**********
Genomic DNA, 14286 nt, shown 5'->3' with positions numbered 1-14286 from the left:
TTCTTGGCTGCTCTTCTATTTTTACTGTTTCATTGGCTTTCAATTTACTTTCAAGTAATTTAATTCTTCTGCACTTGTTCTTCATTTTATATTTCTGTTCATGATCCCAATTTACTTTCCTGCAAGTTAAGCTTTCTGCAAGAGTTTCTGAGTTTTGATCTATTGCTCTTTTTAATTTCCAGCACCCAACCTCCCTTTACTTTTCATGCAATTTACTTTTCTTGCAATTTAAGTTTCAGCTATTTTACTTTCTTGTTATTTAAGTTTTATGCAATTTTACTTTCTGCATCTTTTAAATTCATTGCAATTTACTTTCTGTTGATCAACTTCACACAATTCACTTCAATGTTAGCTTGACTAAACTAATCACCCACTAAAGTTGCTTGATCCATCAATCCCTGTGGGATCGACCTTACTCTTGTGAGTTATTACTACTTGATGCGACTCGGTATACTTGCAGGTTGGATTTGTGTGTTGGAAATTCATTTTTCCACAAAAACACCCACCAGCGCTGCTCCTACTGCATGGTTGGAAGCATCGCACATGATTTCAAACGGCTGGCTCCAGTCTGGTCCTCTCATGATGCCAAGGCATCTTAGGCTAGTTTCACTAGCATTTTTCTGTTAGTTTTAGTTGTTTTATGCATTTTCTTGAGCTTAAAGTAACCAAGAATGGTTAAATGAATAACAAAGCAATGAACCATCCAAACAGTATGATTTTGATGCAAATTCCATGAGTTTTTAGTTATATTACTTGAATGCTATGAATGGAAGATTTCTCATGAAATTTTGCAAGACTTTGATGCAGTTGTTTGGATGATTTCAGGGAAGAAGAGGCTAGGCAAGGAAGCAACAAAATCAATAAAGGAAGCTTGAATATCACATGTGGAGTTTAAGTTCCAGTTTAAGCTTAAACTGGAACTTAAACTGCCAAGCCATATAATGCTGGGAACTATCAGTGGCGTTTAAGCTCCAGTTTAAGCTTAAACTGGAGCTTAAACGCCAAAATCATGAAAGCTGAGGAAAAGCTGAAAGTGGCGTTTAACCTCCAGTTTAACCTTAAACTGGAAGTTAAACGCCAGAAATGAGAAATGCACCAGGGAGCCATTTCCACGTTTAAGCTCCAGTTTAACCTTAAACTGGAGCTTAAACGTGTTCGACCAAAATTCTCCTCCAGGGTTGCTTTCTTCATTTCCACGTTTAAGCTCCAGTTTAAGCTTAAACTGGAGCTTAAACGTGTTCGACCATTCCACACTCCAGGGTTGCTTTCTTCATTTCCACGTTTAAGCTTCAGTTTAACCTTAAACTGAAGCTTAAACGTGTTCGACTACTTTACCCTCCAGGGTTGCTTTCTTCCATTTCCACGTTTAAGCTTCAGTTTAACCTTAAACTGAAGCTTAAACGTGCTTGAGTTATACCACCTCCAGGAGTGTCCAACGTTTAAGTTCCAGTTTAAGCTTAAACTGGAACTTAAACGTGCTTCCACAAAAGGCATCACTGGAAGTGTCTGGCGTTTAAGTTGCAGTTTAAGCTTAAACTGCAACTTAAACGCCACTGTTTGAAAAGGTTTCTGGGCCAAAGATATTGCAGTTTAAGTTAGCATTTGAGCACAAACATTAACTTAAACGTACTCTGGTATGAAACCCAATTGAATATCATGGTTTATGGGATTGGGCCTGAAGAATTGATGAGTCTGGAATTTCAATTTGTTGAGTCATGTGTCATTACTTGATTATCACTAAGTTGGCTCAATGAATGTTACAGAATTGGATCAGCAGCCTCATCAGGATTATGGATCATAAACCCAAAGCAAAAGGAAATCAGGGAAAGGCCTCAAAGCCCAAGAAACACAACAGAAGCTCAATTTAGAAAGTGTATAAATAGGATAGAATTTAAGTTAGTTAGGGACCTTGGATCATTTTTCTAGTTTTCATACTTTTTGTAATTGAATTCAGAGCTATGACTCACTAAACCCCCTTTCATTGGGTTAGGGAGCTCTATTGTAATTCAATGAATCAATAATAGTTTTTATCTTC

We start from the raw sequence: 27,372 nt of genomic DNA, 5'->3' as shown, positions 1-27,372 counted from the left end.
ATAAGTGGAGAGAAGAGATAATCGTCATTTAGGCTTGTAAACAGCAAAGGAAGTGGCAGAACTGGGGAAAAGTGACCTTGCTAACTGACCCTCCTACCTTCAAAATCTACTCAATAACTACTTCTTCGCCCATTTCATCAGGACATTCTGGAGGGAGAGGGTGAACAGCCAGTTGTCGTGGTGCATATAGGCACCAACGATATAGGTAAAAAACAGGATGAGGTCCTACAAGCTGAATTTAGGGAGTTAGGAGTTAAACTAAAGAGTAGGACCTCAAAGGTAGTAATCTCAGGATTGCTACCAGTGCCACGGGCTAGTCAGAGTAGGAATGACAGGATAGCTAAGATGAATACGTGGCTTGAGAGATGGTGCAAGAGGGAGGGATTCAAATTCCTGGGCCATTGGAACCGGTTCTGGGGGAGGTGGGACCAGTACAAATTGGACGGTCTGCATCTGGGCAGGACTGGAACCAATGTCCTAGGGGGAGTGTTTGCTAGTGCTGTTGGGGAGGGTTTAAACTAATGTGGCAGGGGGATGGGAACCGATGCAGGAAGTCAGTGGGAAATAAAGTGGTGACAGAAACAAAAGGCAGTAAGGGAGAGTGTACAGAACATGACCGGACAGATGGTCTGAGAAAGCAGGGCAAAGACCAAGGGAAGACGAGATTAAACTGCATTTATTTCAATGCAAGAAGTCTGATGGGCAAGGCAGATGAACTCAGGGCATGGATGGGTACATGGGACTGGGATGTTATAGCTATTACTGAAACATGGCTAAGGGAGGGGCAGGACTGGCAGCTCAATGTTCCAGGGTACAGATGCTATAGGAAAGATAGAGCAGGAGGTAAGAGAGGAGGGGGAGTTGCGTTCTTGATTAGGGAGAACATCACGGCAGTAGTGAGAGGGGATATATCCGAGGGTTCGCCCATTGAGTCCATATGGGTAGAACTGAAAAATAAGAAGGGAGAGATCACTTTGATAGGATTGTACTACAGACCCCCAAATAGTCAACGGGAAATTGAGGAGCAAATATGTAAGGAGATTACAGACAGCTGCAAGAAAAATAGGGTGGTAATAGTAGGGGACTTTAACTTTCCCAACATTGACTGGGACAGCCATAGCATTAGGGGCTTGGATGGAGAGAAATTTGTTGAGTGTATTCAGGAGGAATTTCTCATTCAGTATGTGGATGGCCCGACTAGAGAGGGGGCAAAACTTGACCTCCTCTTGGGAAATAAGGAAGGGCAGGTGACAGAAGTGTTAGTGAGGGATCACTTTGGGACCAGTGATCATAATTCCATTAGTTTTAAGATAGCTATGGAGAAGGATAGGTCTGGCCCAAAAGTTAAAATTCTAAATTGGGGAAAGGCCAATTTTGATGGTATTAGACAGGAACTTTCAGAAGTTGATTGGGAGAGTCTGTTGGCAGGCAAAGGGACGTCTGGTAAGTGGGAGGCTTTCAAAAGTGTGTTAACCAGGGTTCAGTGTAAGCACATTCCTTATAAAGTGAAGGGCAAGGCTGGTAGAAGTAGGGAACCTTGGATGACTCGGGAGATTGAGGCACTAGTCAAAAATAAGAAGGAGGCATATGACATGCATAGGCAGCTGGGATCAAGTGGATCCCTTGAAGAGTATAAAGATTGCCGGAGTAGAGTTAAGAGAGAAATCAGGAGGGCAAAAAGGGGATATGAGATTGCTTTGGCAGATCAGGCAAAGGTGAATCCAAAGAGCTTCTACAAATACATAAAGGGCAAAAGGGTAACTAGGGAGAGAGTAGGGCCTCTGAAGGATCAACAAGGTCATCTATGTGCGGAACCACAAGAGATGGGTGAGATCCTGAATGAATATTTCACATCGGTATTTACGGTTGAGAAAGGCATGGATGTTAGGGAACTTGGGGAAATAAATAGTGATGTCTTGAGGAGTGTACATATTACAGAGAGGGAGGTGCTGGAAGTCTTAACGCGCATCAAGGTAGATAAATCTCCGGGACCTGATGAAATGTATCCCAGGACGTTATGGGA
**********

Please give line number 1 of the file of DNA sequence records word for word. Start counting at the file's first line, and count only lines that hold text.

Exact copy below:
Genomic DNA, 14286 nt, shown 5'->3' with positions numbered 1-14286 from the left: